Stephen Smith: Well, let’s listen to a clip from Matt’s presentation entitled “Rural Communities Redefined.”
Matt Dunne: There are people, particularly now in the hills who might be working independently or in companies where you don’t think of them as technology companies, but in fact, could come together as the start of a technology community, and then have that to build off of. And when we are exploring this, we are doing it in the context of this moment of what we think might be the great tech migration. We have been looking at data that showed that immediately after the pandemic set in, one of the highest occupations to move to rural places was independent technologists. It was also, you know, lawyers and architects and people who had more agency. But what struck us was that interesting mobility of people who are working in technology to be able to move. And we’re seeing a lot of examples of that being more of a permanent thing. The housing prices in rural places, particularly ones that have world class broadband, are going up at really, really fast rates. And there is a rethinking of where people can work and live, especially with companies like Zillow deciding to permanently allow people to work remotely. And the reason these jobs are so important is because they pay well. You have these kinds of positions that are in hot demand and are continuing to grow in demand as automation increases. And so this is what we focus on as an organization to both help understand where those jobs are now in rural places where folks could hire people and then how to build additional capacity in this area through remote tech training, as well as placement both remotely, but also for technology jobs that might be local.
Matt Dunne: We have had the experience, which is incredibly frustrating, that hospitals and even institutions of higher education are hiring from big cities because they don’t think there’s tech talent nearby. When in fact, if they were looking even to sometimes their own graduates at a university, they could find that right at home and be able to create a critical mass. So this is our bigger picture of how digital economy ecosystems can be created. And we look at this as a framework for a strategic approach. And we start with some of the foundational elements that you need to have a healthy economy in a rural place. And we have these over here because it’s just important to acknowledge that they’re critical. But we don’t get involved in those as an organization. We just say these are things that you really want to be continuing to work on with folks much more qualified to help with those kinds of activities. But then we also look at infrastructure. And as you can see, front and center to infrastructure is what NTCA works on every day, which is bringing world class connectivity directly to people’s homes and businesses. And we have been doing some work and helping with assessments and understanding how to get more resources to help those kinds of expansions.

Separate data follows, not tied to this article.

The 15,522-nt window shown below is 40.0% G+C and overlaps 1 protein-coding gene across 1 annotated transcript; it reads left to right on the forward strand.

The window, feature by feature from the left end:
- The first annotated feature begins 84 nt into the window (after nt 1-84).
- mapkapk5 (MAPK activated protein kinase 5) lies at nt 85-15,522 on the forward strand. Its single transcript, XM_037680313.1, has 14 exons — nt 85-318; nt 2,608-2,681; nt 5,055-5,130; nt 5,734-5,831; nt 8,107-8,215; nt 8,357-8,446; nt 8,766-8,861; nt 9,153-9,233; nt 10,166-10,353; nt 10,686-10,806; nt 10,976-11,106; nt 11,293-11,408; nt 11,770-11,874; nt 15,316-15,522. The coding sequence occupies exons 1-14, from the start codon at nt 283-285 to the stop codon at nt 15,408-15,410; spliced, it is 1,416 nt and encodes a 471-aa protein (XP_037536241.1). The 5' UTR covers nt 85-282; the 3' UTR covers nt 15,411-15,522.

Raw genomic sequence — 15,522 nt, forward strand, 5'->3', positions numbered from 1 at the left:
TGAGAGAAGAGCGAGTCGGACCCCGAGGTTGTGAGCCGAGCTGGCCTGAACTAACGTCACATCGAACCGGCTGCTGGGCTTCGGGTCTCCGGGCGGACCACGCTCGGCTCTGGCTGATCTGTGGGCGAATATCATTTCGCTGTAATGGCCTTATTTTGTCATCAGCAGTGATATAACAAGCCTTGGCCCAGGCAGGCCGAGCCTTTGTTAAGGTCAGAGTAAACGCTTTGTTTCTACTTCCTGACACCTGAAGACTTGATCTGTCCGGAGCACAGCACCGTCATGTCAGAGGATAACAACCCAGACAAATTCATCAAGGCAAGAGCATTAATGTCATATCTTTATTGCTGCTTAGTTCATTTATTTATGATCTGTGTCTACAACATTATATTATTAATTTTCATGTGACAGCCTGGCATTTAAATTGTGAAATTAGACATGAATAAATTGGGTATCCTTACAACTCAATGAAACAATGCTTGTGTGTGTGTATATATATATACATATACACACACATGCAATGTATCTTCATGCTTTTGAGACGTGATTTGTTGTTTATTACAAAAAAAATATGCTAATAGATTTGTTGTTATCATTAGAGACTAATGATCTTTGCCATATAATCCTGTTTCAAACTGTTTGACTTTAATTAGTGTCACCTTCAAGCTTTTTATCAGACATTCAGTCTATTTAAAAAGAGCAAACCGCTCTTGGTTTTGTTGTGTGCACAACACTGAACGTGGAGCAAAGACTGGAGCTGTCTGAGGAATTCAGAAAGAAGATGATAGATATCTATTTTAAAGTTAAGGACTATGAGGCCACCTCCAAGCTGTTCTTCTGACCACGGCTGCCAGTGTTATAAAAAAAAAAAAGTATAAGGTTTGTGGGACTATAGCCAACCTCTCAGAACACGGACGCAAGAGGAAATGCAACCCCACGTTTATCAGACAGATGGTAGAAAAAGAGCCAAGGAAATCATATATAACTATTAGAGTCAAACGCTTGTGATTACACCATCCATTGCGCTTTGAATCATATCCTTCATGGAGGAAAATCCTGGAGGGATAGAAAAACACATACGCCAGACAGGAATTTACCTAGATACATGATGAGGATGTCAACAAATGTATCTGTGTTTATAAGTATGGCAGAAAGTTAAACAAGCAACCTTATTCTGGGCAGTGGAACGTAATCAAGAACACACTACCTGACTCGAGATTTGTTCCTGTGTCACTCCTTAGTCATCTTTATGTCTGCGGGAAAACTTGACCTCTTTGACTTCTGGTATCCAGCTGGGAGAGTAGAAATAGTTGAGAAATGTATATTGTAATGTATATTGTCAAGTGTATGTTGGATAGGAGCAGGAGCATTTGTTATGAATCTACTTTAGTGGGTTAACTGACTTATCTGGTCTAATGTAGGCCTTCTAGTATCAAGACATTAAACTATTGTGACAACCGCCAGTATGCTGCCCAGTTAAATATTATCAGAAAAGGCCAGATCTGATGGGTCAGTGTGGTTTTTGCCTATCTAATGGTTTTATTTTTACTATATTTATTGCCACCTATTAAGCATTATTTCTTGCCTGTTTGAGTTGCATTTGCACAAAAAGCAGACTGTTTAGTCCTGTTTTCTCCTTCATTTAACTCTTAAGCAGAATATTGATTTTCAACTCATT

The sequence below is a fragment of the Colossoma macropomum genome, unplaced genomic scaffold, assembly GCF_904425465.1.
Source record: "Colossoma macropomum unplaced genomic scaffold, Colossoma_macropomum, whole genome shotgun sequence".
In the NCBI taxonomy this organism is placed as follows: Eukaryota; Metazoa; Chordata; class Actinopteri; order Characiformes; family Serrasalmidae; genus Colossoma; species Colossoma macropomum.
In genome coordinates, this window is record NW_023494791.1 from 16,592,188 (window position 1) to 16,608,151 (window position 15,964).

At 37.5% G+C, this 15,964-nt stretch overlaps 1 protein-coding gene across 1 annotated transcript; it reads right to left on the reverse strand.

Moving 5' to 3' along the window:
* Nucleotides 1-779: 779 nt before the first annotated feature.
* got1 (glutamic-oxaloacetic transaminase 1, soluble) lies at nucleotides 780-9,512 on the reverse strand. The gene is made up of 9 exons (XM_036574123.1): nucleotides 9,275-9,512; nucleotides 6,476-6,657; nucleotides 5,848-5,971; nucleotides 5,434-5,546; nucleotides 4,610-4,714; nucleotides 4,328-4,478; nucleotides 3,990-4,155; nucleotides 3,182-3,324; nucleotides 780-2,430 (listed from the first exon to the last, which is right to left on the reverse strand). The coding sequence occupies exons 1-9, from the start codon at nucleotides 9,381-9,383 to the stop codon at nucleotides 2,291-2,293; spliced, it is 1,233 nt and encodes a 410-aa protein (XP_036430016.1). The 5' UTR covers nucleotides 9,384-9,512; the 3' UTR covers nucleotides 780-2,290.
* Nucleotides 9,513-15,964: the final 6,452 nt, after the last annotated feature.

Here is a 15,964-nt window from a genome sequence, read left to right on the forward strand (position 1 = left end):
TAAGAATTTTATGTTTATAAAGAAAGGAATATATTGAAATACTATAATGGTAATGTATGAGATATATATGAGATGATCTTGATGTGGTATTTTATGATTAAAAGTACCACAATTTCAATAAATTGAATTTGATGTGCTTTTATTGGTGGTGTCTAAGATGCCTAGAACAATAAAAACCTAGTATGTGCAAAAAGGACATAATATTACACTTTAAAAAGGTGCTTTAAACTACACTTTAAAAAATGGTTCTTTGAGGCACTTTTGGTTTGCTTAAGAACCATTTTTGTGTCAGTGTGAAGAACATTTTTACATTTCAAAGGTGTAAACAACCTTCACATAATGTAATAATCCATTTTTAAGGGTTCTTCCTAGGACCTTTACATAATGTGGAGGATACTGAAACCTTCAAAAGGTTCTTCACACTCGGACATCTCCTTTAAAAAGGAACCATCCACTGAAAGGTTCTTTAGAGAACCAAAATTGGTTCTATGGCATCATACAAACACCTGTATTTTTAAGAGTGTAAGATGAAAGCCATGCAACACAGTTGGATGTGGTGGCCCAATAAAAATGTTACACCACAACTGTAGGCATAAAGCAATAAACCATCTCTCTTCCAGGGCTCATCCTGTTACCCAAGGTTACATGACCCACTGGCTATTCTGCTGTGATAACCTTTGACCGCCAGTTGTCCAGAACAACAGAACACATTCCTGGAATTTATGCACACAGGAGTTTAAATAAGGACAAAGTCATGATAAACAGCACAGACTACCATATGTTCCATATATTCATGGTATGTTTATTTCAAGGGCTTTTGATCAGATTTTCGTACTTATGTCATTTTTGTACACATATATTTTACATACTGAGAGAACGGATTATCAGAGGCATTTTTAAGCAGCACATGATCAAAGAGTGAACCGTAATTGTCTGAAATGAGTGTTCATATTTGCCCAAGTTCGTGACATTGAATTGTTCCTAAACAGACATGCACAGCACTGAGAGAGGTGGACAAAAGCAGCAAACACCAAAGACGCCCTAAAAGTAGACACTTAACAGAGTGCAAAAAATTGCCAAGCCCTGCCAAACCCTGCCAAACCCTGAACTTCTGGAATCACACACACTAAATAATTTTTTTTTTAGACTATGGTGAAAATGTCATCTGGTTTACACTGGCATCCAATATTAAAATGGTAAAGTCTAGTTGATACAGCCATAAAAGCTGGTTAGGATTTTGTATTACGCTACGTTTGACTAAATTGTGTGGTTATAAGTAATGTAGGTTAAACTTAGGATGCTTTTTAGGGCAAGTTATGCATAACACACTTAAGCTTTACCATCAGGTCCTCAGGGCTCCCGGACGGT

Stephen Smith: This concludes part three in our 2021 RTIME series. The special RTIME coverage is sponsored by Corning, helping connect rural America with reliable broadband. Visit www.corning.com/ftth. To hear more episodes in the series, visit RuralBroadbandToday.com. This is a production of WordSouth — A Content Marketing Company.
Laura Withers: Access to the on-demand library for RTIME Online is now available at the NTCA website at NTCA.org/rtime. Members can register for access to the on-demand content for $599 and nonmembers for $799. And with that you’ll receive access to the on-demand library, discussion boards in networking central, information from exhibers in the Solutions eXchange, and the attendee-to-attendee text and video chat through the end of May.